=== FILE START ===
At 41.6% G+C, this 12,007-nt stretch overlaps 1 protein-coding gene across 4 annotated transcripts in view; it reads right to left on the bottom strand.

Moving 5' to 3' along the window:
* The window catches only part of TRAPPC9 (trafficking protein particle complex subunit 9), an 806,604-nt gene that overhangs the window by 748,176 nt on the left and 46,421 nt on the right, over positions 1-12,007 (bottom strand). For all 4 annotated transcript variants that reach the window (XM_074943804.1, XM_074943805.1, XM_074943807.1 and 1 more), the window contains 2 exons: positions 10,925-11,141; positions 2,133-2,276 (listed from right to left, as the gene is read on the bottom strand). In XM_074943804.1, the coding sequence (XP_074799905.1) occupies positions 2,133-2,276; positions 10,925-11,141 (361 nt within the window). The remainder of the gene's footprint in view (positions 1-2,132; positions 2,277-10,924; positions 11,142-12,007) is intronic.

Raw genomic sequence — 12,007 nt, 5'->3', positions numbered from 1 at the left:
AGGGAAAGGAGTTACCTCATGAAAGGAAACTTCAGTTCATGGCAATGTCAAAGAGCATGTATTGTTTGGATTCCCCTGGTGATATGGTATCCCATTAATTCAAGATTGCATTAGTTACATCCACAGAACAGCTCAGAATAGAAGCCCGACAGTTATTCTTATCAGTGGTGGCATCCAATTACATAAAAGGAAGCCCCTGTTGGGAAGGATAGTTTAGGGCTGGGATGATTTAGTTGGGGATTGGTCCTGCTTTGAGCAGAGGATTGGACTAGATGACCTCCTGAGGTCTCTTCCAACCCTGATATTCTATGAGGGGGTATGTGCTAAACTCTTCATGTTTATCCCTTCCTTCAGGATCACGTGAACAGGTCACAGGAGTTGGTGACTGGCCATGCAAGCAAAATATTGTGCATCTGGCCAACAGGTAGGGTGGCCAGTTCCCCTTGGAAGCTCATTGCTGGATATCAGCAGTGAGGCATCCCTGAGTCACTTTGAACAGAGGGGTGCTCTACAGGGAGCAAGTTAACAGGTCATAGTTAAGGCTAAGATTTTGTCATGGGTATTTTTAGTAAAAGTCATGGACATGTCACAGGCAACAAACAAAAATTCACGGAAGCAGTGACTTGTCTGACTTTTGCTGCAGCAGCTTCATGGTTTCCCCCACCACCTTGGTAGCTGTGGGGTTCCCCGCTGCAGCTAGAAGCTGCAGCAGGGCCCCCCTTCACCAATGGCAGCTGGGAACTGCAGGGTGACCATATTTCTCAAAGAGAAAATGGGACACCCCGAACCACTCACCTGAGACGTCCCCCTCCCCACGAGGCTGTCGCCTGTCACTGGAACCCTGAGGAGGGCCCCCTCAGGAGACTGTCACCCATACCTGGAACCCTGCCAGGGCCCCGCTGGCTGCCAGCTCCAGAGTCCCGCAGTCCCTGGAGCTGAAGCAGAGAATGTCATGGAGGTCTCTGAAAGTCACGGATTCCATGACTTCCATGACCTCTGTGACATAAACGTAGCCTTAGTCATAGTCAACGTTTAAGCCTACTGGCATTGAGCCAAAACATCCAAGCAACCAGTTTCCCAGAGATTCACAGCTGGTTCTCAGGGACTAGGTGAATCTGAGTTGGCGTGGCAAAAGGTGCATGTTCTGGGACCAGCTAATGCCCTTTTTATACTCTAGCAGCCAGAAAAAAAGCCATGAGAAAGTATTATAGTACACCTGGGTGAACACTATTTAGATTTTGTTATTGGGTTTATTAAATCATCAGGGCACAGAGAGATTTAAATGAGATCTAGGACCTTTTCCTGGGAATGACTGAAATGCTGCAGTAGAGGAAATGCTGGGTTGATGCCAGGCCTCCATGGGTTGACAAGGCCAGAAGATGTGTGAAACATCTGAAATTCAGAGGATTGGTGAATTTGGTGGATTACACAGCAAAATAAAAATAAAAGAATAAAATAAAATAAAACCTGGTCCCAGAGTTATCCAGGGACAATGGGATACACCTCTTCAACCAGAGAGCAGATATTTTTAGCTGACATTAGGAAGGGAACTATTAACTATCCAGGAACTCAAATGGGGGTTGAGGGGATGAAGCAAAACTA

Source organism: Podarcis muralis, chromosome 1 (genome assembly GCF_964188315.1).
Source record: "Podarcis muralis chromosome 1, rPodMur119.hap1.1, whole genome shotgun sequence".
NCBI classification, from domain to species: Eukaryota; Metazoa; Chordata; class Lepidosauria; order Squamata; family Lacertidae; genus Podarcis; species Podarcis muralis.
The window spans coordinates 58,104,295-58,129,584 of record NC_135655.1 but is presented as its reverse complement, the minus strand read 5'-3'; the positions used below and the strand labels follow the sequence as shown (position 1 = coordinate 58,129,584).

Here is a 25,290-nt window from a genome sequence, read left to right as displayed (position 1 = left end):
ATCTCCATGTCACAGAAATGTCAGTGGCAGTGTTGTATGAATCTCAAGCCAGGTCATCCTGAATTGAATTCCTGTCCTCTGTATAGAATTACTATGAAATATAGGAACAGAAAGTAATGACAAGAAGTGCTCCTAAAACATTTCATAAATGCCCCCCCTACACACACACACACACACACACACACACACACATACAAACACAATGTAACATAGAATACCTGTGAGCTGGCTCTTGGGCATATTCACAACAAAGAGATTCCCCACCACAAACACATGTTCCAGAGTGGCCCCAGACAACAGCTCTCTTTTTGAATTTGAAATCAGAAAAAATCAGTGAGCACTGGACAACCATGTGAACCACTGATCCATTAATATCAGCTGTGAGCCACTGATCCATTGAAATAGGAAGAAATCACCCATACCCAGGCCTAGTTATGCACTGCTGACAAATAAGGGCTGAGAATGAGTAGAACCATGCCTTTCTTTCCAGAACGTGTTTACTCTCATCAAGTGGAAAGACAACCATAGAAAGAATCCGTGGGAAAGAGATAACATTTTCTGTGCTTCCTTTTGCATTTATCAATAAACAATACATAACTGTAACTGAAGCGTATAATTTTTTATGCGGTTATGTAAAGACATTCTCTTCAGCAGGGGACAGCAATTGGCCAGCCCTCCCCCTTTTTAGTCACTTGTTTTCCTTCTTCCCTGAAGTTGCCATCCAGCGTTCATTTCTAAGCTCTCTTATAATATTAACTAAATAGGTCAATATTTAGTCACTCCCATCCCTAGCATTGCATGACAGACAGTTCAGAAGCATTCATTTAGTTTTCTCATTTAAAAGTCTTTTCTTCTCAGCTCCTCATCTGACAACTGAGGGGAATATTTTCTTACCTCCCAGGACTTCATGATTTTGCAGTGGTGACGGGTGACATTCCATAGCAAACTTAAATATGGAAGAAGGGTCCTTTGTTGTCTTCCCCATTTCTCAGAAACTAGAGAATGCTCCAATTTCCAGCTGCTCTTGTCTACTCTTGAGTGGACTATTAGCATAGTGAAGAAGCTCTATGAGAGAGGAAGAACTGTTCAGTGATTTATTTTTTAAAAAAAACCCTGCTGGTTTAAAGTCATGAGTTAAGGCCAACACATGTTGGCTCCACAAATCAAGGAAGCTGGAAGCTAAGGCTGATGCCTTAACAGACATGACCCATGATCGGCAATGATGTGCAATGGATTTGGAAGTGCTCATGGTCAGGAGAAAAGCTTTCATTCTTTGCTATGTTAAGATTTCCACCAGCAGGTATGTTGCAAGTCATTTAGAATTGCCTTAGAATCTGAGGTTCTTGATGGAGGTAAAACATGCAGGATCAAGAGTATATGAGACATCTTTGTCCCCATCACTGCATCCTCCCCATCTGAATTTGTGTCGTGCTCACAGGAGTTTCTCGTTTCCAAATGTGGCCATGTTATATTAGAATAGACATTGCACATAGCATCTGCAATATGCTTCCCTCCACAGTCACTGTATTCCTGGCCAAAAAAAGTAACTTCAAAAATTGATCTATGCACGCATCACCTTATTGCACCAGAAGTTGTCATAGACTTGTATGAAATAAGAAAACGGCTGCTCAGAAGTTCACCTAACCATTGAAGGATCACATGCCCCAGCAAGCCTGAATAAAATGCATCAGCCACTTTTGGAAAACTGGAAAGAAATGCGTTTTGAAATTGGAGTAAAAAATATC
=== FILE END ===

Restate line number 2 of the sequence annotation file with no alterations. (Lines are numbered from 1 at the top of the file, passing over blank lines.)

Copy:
Moving 5' to 3' along the window: